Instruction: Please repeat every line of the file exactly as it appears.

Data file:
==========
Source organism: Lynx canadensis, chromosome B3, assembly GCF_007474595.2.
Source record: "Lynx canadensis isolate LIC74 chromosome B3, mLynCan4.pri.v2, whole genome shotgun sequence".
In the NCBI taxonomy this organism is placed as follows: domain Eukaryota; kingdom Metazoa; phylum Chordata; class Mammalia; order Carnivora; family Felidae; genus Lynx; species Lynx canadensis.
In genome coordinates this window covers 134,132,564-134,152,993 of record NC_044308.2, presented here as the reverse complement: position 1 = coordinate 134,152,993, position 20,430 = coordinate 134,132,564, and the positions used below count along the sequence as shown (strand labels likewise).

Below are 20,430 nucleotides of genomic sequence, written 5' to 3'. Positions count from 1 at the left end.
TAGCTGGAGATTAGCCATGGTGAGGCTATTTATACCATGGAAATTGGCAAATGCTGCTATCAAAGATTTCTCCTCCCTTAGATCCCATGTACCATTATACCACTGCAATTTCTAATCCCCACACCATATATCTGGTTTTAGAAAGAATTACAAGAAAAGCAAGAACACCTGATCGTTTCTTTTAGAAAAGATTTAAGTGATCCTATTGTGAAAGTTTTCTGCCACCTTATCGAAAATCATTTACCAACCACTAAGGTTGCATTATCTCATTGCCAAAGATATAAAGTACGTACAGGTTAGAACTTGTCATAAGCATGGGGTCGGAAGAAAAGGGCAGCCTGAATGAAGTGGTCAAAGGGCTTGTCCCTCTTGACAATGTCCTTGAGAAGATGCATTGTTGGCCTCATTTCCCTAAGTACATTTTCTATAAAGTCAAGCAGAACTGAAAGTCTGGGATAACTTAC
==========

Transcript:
Source organism: Lynx canadensis, chromosome B3, assembly GCF_007474595.2.
Source record: "Lynx canadensis isolate LIC74 chromosome B3, mLynCan4.pri.v2, whole genome shotgun sequence".
In the NCBI taxonomy this organism is placed as follows: domain Eukaryota; kingdom Metazoa; phylum Chordata; class Mammalia; order Carnivora; family Felidae; genus Lynx; species Lynx canadensis.
In genome coordinates this window covers 134,132,564-134,152,993 of record NC_044308.2, presented here as the reverse complement: position 1 = coordinate 134,152,993, position 20,430 = coordinate 134,132,564, and the positions used below count along the sequence as shown (strand labels likewise).

Below are 20,430 nucleotides of genomic sequence, written 5' to 3'. Positions count from 1 at the left end.
TAGCTGGAGATTAGCCATGGTGAGGCTATTTATACCATGGAAATTGGCAAATGCTGCTATCAAAGATTTCTCCTCCCTTAGATCCCATGTACCATTATACCACTGCAATTTCTAATCCCCACACCATATATCTGGTTTTAGAAAGAATTACAAGAAAAGCAAGAACACCTGATCGTTTCTTTTAGAAAAGATTTAAGTGATCCTATTGTGAAAGTTTTCTGCCACCTTATCGAAAATCATTTACCAACCACTAAGGTTGCATTATCTCATTGCCAAAGATATAAAGTACGTACAGGTTAGAACTTGTCATAAGCATGGGGTCGGAAGAAAAGGGCAGCCTGAATGAAGTGGTCAAAGGGCTTGTCCCTCTTGACAATGTCCTTGAGAAGATGCATTGTTGGCCTCATTTCCCTAAGTACATTTTCTATAAAGTCAAGCAGAACTGAAAGTCTGGGATAACTTAC